An open letter to the Camas and Washougal communities,
It is timely to note that both the city of Washougal and the city of Camas are looking into the form and structure of local government.
Washougal’s City Council has taken action to place a form of local government measure on the November ballot for the consideration of the voters. A committee on this subject in Camas, chaired by visionary former Mayor Nan Henriksen, completed its task and provided an extensive report to the Camas City Council in June.
As a member of the Camas committee, I composed a summary of my views on the topic.
This guest column shares that summary with The Post-Record’s readers. My hope is that the discussions of this subject will be marked by civility and light. The people of the community deserve these qualities in the public arena.
The major forms of local government professional management are well described. Data on the prevalence of the council-manager form and the “strong mayor” form, and the distribution among Washington cities is also available. The trends tend toward the council-manager form of government in middle-sized communities, as well as in cities that have incorporated in Washington State in the last three decades.
My personal experience includes seven years as city manager in a small Oregon city (Independence, Oregon) and 24 years as the first city administrator in a dynamically developing Camas. My views are also informed by observations of local governments in the Pacific Northwest and overseas. I benefit from a master’s in public administration (MPA) and currently serve as a senior advisor, appointed by the Washington City Management Association (WCMA) and the International City Management Association (ICMA).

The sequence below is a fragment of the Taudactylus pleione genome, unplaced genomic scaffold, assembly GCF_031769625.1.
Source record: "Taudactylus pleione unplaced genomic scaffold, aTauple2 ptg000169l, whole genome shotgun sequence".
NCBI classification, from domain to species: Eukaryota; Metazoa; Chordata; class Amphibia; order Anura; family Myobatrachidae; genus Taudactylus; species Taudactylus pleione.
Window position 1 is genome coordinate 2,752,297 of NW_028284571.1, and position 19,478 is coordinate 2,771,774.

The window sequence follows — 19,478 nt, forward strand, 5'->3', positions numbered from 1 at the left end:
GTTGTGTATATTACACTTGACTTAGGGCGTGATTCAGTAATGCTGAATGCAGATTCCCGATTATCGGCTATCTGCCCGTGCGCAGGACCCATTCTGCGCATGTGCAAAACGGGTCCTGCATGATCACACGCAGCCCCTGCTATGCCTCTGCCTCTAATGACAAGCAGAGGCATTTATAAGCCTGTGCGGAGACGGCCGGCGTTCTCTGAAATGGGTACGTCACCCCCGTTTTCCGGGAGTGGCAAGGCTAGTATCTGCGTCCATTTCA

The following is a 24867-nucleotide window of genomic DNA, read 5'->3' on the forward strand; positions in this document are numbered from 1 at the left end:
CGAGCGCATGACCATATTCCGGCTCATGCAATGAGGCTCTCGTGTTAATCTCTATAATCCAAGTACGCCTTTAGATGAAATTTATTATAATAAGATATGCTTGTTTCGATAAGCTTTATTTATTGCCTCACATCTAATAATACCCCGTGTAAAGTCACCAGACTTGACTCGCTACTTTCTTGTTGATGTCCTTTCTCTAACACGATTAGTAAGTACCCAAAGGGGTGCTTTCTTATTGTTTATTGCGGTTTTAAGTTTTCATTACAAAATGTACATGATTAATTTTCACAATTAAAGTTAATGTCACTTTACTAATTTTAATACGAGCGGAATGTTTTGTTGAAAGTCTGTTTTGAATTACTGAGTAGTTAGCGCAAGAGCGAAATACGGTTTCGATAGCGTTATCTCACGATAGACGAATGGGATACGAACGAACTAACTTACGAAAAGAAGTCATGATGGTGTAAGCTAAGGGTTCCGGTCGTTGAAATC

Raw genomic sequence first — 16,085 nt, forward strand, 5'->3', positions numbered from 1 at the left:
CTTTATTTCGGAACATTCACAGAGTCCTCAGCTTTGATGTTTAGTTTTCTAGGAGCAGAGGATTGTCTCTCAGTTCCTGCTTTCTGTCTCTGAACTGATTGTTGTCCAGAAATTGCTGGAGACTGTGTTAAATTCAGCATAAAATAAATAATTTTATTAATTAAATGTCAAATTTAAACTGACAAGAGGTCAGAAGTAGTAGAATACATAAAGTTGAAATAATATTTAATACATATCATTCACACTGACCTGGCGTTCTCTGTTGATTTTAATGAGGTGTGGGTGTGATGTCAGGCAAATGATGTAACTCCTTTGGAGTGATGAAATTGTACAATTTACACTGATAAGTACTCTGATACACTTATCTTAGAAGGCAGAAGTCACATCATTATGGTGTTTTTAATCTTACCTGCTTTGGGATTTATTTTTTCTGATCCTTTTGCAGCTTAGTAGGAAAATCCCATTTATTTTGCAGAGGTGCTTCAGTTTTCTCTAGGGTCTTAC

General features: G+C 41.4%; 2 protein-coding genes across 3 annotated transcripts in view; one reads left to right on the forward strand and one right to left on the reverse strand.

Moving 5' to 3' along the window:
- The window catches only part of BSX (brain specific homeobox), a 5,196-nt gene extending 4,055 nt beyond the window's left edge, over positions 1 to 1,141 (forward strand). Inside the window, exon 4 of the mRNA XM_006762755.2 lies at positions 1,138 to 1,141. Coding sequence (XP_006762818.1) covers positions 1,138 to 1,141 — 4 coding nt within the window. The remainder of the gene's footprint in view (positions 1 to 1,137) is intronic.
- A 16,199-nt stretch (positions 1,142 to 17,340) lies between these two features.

Here are a few summary conclusions in the form of government matter:
1.) Leadership matters: The quality and character of elected officials is of paramount importance for effective, democratic local government. Likewise, the skills, character, training, experience and drive of local government professional managers and administrators also is critical to success. Either form can work well. Communities with either form can and do flounder, drift and fail.
2.) A most critical community choice is to obtain professional, full-time management talent. Cities all have their individual character, history, conditions, etc., and their paths to professional management are varied. Choosing to employ a non-political administrator is a most important step, especially for communities and organizations that experience rapid growth and change. The hiring of a professional also can greatly assist a city in recovering from major difficulties. In Clark County, Vancouver was the only city with a professional manager prior to 1989. Now, all cities in the county with populations over 3,500 have full-time staff leaders. Some nearby smaller communities — Kalama, Stevenson and North Bonneville — also have administrators.
3.) As to the question of council-manager or “strong mayor,” government, my considered opinion is that, in the long run, the likelihood of sustained community success is better with the council-manager form. This leads us back to the first point: Leadership matters, and either form can work well. It also is vital to note that, in our democratic system, elected leaders are voted into office, representing their constituency. And, in the nuanced words of another observer: “People often get the government they deserve.”
Lloyd Halverson served as the city of Camas’ first administrator, from May 1989 to his retirement in August 2012. Before coming to Camas, Halverson worked as the city manager in Independence, Oregon. In his non-governmental leadership roles, Halverson also worked as an executive director of a private nonprofit in California and as a high school teacher, also in California. Halverson has his master’s in public administration (MPA) and serves as a senior advisor, appointed by the Washington City Management Association (WCMA) and the International City Management Association (ICMA). He was a member of the form of government committee, appointed by Camas Mayor Scott Higgins, which made a recommendation to the Camas City Council in June that city officials place a question on the November 2018 ballot asking voters to change Camas’ form of government from its current “strong mayor” configuration to a council-manager format.